Ally and Artist Added to LGBTQ Advisory Board - University of Houston
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July 21, 2022

Join us in welcoming two new members to the University of Houston LGBTQ Advisory Board: Julianne Knowles, director of primary care for the University Eye Institute, College of Optometry and "mama bear" of a transgender youth; and Eric Schell, Houston-based artist and founder and president of nationally-renowned Pride Portraits.

Julianne Knowles

Julianne Knowles

Eric Edward Schell

Eric Schell

The pair began their two-year term on September 1, 2020, with ambitions "to improve representation, equality, services," and programming across campus. After careful selection by the LGBTQ Resource Center, these applicants have both shown that they are committed to making sure this campus is the best that it can be for all students. New additions to the UH LGBTQ Resource Center's Advisory Board bring with them new perspectives that spot issues yet to be addressed and new methods with which to address them.

Julianne Knowles has grown into her allyship "as she matured as a person, mother, professor, and medical professional." Her journey began with her service as an optometrist in the U.S. Navy in the era of Don't Ask Don't Tell, and despite not being impacted by the policy directly, "she realized the need to be a visible ally and advocate for the LGBTQ+ community." She joined the University of Houston in 2006 and now works "to be part of the positive impact for support and resources for LGBTQ youth" on campus.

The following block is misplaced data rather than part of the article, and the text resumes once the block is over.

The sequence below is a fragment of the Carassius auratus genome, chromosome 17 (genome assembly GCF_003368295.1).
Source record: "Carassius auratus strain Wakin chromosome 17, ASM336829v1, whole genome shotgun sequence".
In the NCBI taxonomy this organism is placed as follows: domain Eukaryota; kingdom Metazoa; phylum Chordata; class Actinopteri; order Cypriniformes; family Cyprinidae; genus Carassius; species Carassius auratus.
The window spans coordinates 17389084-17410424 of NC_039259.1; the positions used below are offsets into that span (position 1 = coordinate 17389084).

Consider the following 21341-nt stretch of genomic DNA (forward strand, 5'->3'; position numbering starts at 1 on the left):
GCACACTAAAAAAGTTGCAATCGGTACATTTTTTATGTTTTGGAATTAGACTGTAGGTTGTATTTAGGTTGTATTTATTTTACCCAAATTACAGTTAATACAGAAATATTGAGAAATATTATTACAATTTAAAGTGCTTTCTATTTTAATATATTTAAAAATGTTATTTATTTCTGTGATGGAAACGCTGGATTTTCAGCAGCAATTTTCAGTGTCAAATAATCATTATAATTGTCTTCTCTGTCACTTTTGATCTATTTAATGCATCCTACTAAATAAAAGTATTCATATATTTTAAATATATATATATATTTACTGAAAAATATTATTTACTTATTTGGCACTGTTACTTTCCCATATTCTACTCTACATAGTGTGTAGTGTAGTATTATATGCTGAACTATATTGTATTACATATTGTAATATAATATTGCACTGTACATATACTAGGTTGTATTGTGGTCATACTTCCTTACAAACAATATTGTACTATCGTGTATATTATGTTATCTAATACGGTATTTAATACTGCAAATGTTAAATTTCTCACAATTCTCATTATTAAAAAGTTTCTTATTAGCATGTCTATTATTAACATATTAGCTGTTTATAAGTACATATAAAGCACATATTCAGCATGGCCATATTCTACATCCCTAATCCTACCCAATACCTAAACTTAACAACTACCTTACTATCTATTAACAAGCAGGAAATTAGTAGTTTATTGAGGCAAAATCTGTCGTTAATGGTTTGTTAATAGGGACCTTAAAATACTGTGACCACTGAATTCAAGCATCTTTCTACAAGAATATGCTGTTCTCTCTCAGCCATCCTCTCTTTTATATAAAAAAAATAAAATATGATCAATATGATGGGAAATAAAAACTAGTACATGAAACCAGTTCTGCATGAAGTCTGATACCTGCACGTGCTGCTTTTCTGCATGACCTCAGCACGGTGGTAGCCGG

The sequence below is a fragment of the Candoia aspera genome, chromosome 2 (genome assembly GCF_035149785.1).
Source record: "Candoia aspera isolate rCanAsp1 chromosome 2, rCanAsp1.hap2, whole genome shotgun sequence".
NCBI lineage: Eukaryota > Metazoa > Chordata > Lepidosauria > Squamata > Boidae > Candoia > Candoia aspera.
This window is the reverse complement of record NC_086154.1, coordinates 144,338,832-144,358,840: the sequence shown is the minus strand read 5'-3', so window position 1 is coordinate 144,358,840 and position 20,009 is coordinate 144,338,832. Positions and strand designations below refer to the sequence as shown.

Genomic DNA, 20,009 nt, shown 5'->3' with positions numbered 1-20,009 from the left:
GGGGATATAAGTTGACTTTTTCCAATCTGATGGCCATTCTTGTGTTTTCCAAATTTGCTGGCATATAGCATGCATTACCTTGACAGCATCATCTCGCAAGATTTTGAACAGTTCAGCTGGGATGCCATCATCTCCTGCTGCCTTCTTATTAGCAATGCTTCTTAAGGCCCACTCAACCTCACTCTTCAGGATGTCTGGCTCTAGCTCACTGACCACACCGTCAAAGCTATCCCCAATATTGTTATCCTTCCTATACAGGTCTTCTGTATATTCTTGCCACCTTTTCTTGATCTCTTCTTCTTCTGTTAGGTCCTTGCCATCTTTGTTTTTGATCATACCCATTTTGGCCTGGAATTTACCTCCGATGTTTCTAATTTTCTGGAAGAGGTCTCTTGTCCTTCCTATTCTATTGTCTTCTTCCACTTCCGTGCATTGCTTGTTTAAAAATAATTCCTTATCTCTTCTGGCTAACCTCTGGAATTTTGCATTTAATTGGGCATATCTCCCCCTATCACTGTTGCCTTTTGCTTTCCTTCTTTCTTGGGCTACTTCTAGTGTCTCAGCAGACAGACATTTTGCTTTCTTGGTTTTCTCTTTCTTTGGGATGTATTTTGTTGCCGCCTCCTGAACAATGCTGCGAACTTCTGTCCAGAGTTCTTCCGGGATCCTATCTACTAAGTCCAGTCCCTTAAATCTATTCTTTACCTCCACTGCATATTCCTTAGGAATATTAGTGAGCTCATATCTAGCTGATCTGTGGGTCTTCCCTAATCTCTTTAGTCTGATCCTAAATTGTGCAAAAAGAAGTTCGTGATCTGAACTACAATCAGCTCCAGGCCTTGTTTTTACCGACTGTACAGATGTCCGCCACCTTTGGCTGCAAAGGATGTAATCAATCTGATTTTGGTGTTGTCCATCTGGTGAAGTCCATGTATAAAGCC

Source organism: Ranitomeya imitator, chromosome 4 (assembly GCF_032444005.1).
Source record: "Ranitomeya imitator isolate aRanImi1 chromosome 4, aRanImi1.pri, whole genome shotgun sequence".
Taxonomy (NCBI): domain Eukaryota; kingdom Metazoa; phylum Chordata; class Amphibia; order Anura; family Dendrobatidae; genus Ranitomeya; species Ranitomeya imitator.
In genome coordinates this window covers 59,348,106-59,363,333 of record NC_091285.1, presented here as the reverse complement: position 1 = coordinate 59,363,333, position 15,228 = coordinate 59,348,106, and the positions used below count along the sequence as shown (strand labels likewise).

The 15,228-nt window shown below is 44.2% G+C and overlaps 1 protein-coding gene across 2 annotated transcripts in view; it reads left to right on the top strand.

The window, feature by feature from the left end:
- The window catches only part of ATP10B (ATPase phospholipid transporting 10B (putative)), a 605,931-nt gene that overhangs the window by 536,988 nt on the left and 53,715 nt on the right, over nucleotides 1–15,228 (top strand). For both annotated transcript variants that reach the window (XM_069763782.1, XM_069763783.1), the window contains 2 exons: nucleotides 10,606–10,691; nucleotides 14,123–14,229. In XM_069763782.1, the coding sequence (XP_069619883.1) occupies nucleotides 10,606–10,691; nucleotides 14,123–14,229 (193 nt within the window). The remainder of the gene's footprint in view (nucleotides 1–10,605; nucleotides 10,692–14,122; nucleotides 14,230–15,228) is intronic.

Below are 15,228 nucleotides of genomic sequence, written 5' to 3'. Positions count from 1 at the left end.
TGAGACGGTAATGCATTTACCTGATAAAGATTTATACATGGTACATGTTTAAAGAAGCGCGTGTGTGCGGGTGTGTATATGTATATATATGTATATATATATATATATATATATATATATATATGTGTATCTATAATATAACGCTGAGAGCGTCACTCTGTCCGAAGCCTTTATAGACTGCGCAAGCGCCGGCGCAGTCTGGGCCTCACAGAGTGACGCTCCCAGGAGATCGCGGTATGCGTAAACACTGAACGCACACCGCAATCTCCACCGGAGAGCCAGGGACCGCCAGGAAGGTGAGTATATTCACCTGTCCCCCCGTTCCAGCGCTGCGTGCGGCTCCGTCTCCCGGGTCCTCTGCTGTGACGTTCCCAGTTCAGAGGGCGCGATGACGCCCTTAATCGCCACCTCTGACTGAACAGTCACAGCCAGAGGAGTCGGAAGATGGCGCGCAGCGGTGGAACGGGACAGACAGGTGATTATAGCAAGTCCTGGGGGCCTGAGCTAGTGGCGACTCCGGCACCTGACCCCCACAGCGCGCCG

Dr. Knowles is an LGBTQ Cougar Ally and is an open-minded, active listener. She is also an educator for the next generation of health care.

Eric Schell has been a well-known name in the Houston LGBTQ community since founding Pride Portraits in June 2016. Mx. Schell has several friends who are UH alumni and their stories of how "the Resource Center was a safe space" motivated Schell to apply for the seat on the advisory board. Mx. Schell knows "the importance of a space that celebrates and affirms every aspect of one's identity" due to their experience being "a Trans, non-binary individual who is also gay and a person of color." So they applied to join the LGBTQ Advisory Board to "create and implement more trans and non-binary inclusive programming."

The UH LGBTQ Resource Center provides support and a safe space for LGBTQ students to access resources, ask questions, and make connections with other students. Through visibility and education, they seek to create an environment of LGBTQ acceptance and inclusion for the entire campus community. Services include a lending library, mentoring program, Cougar Ally Training, and discussion groups.